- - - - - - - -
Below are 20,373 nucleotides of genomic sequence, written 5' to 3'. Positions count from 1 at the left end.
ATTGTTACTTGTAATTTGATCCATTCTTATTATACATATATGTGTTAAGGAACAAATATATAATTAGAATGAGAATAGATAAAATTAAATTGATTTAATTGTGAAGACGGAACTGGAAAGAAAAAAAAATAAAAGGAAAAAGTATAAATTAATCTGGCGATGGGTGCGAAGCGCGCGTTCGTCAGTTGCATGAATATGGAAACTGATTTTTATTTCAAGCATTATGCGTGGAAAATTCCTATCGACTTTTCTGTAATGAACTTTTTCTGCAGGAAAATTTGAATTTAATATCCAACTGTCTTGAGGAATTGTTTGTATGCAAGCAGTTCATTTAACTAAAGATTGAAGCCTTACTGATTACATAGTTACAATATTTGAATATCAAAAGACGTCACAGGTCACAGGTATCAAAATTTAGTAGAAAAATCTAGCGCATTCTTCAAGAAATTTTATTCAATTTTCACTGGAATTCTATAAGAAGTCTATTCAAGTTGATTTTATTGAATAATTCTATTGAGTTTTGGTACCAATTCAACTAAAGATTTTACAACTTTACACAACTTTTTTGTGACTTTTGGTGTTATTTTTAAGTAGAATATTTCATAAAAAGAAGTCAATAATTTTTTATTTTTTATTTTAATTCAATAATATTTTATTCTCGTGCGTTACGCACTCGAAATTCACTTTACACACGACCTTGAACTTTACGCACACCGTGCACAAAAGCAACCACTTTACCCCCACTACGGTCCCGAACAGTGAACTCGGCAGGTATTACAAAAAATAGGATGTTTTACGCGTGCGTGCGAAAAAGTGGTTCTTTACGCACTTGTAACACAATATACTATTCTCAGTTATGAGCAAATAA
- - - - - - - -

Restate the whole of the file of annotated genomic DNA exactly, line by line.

Below are 20,373 nucleotides of genomic sequence, written 5' to 3'. Positions count from 1 at the left end.
ATTGTTACTTGTAATTTGATCCATTCTTATTATACATATATGTGTTAAGGAACAAATATATAATTAGAATGAGAATAGATAAAATTAAATTGATTTAATTGTGAAGACGGAACTGGAAAGAAAAAAAAATAAAAGGAAAAAGTATAAATTAATCTGGCGATGGGTGCGAAGCGCGCGTTCGTCAGTTGCATGAATATGGAAACTGATTTTTATTTCAAGCATTATGCGTGGAAAATTCCTATCGACTTTTCTGTAATGAACTTTTTCTGCAGGAAAATTTGAATTTAATATCCAACTGTCTTGAGGAATTGTTTGTATGCAAGCAGTTCATTTAACTAAAGATTGAAGCCTTACTGATTACATAGTTACAATATTTGAATATCAAAAGACGTCACAGGTCACAGGTATCAAAATTTAGTAGAAAAATCTAGCGCATTCTTCAAGAAATTTTATTCAATTTTCACTGGAATTCTATAAGAAGTCTATTCAAGTTGATTTTATTGAATAATTCTATTGAGTTTTGGTACCAATTCAACTAAAGATTTTACAACTTTACACAACTTTTTTGTGACTTTTGGTGTTATTTTTAAGTAGAATATTTCATAAAAAGAAGTCAATAATTTTTTATTTTTTATTTTAATTCAATAATATTTTATTCTCGTGCGTTACGCACTCGAAATTCACTTTACACACGACCTTGAACTTTACGCACACCGTGCACAAAAGCAACCACTTTACCCCCACTACGGTCCCGAACAGTGAACTCGGCAGGTATTACAAAAAATAGGATGTTTTACGCGTGCGTGCGAAAAAGTGGTTCTTTACGCACTTGTAACACAATATACTATTCTCAGTTATGAGCAAATAA